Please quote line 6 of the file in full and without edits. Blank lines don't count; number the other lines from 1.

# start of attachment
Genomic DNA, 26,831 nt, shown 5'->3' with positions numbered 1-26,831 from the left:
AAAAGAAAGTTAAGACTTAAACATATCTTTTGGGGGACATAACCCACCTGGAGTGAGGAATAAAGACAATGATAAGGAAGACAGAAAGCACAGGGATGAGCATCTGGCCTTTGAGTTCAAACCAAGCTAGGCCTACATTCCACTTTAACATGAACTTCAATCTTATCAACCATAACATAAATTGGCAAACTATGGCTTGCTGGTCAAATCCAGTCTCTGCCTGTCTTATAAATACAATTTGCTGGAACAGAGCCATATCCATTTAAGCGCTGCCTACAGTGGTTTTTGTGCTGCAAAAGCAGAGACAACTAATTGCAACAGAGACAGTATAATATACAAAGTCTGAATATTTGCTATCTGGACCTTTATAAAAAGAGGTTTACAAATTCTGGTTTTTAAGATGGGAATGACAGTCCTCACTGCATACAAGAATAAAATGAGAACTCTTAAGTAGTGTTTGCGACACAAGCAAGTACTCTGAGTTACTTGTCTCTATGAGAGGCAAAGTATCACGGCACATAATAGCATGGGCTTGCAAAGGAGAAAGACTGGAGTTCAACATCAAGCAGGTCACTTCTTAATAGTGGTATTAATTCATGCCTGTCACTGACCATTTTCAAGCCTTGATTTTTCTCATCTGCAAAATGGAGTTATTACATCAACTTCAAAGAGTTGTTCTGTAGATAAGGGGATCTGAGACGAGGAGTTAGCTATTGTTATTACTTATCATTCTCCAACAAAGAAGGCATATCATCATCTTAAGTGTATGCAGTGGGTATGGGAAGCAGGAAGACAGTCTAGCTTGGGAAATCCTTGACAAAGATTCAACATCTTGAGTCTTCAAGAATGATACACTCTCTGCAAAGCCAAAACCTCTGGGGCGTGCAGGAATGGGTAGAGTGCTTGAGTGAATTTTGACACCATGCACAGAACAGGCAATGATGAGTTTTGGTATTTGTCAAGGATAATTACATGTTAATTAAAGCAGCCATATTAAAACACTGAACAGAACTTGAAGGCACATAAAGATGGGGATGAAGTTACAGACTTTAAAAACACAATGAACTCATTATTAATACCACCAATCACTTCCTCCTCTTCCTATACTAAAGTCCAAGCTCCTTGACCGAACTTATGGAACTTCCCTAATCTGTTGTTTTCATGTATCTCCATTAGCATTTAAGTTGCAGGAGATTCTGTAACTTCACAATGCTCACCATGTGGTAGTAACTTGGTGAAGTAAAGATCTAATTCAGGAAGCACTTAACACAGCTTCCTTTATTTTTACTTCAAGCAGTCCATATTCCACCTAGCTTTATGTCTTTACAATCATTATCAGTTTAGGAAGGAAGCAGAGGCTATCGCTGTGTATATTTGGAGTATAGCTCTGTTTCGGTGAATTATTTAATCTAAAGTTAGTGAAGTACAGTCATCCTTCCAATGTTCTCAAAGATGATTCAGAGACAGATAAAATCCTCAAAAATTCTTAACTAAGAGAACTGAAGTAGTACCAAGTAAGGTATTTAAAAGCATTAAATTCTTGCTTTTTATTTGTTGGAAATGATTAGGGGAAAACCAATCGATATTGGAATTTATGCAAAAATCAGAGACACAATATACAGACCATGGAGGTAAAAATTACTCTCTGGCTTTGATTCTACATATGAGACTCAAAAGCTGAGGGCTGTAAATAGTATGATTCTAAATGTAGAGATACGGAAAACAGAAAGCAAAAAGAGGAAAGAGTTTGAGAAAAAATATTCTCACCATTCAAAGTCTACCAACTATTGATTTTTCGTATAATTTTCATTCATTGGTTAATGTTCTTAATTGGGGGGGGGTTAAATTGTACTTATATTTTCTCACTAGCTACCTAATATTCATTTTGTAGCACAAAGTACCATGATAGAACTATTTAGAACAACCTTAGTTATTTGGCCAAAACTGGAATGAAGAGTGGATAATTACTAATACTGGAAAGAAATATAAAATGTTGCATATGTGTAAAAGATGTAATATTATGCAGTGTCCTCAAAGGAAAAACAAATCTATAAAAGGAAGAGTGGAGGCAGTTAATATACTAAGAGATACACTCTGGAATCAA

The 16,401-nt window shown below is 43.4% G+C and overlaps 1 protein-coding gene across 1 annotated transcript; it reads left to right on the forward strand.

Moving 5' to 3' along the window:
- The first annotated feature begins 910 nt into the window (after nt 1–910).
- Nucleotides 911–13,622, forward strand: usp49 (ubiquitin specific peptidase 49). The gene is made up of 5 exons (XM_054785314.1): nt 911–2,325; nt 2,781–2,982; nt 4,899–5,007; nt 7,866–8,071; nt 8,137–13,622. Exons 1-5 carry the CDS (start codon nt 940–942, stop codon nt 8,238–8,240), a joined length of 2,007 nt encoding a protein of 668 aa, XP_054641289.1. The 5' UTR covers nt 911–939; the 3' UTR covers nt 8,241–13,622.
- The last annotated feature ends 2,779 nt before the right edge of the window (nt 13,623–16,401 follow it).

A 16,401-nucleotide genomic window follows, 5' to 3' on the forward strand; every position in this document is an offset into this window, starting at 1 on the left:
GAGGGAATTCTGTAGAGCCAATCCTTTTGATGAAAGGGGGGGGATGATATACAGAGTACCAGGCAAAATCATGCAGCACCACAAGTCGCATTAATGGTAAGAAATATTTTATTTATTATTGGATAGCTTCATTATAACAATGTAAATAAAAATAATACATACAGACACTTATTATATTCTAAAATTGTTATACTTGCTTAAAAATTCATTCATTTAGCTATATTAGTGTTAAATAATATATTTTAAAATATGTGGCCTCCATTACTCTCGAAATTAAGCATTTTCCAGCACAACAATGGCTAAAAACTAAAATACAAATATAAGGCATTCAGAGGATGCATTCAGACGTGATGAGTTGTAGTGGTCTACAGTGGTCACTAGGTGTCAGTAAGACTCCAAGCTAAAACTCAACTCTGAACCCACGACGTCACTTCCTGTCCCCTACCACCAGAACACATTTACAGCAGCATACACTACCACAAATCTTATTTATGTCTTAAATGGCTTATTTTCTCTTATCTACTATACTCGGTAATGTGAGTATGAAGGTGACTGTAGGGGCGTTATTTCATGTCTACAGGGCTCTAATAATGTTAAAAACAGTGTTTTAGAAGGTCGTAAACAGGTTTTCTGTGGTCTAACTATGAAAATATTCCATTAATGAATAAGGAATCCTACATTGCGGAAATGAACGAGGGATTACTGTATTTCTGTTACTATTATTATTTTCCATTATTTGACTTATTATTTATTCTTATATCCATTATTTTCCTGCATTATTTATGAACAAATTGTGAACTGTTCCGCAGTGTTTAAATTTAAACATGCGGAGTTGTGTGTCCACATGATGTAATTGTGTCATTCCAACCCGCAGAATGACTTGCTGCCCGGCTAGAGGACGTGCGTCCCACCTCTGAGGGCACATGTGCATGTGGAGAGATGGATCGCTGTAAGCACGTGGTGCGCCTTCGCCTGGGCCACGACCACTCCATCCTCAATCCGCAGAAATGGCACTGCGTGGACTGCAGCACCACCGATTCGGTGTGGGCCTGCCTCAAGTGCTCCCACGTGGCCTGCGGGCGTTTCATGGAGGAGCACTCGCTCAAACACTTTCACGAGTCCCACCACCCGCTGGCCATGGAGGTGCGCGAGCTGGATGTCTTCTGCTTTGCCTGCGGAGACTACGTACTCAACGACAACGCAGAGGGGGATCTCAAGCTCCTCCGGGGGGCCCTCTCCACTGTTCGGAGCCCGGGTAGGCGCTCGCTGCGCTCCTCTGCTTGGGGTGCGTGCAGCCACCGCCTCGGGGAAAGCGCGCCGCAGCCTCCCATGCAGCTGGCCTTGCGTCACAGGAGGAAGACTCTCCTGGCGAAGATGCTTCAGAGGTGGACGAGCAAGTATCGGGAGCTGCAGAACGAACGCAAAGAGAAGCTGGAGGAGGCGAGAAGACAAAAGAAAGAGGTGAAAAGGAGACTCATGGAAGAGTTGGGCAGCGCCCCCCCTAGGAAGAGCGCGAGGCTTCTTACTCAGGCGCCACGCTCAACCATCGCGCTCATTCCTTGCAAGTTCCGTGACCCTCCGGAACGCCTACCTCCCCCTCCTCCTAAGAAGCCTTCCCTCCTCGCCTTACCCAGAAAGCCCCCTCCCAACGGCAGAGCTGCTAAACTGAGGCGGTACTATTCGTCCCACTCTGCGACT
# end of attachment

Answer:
- Nucleotides 911–13,622, forward strand: usp49 (ubiquitin specific peptidase 49). The gene is made up of 5 exons (XM_054785314.1): nt 911–2,325; nt 2,781–2,982; nt 4,899–5,007; nt 7,866–8,071; nt 8,137–13,622. Exons 1-5 carry the CDS (start codon nt 940–942, stop codon nt 8,238–8,240), a joined length of 2,007 nt encoding a protein of 668 aa, XP_054641289.1. The 5' UTR covers nt 911–939; the 3' UTR covers nt 8,241–13,622.